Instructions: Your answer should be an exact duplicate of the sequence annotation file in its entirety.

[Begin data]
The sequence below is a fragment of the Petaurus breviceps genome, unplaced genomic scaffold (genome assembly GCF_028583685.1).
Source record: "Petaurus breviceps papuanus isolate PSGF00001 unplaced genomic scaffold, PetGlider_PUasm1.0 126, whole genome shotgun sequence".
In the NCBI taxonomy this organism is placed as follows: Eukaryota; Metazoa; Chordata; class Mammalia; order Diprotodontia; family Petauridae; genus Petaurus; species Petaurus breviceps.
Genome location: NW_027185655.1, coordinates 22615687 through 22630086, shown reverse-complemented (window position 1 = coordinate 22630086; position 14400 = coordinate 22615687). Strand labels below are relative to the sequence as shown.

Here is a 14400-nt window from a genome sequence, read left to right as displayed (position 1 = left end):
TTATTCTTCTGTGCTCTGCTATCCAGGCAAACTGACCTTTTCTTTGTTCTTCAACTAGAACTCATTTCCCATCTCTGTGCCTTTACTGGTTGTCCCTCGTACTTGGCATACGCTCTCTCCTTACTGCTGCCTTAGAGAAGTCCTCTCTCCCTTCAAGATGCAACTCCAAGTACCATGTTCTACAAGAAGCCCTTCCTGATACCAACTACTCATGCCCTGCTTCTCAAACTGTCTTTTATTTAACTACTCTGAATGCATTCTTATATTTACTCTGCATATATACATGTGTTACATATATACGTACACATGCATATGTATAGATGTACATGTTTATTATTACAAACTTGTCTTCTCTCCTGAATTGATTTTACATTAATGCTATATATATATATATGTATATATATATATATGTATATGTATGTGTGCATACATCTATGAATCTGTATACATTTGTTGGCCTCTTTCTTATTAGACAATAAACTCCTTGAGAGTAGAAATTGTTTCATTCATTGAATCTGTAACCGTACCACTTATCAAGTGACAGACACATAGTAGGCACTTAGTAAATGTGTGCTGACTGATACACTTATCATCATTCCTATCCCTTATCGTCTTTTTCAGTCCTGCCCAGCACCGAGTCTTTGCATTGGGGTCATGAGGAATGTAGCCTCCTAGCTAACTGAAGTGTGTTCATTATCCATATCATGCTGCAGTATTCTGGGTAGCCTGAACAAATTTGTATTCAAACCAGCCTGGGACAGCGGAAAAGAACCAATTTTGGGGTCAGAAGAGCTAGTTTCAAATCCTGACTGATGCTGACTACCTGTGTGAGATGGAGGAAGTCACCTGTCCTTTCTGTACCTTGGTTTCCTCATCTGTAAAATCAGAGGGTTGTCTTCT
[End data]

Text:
The sequence below is a fragment of the Petaurus breviceps genome, unplaced genomic scaffold (genome assembly GCF_028583685.1).
Source record: "Petaurus breviceps papuanus isolate PSGF00001 unplaced genomic scaffold, PetGlider_PUasm1.0 126, whole genome shotgun sequence".
In the NCBI taxonomy this organism is placed as follows: Eukaryota; Metazoa; Chordata; class Mammalia; order Diprotodontia; family Petauridae; genus Petaurus; species Petaurus breviceps.
Genome location: NW_027185655.1, coordinates 22615687 through 22630086, shown reverse-complemented (window position 1 = coordinate 22630086; position 14400 = coordinate 22615687). Strand labels below are relative to the sequence as shown.

Here is a 14400-nt window from a genome sequence, read left to right as displayed (position 1 = left end):
TTATTCTTCTGTGCTCTGCTATCCAGGCAAACTGACCTTTTCTTTGTTCTTCAACTAGAACTCATTTCCCATCTCTGTGCCTTTACTGGTTGTCCCTCGTACTTGGCATACGCTCTCTCCTTACTGCTGCCTTAGAGAAGTCCTCTCTCCCTTCAAGATGCAACTCCAAGTACCATGTTCTACAAGAAGCCCTTCCTGATACCAACTACTCATGCCCTGCTTCTCAAACTGTCTTTTATTTAACTACTCTGAATGCATTCTTATATTTACTCTGCATATATACATGTGTTACATATATACGTACACATGCATATGTATAGATGTACATGTTTATTATTACAAACTTGTCTTCTCTCCTGAATTGATTTTACATTAATGCTATATATATATATATGTATATATATATATATGTATATGTATGTGTGCATACATCTATGAATCTGTATACATTTGTTGGCCTCTTTCTTATTAGACAATAAACTCCTTGAGAGTAGAAATTGTTTCATTCATTGAATCTGTAACCGTACCACTTATCAAGTGACAGACACATAGTAGGCACTTAGTAAATGTGTGCTGACTGATACACTTATCATCATTCCTATCCCTTATCGTCTTTTTCAGTCCTGCCCAGCACCGAGTCTTTGCATTGGGGTCATGAGGAATGTAGCCTCCTAGCTAACTGAAGTGTGTTCATTATCCATATCATGCTGCAGTATTCTGGGTAGCCTGAACAAATTTGTATTCAAACCAGCCTGGGACAGCGGAAAAGAACCAATTTTGGGGTCAGAAGAGCTAGTTTCAAATCCTGACTGATGCTGACTACCTGTGTGAGATGGAGGAAGTCACCTGTCCTTTCTGTACCTTGGTTTCCTCATCTGTAAAATCAGAGGGTTGTCTTCT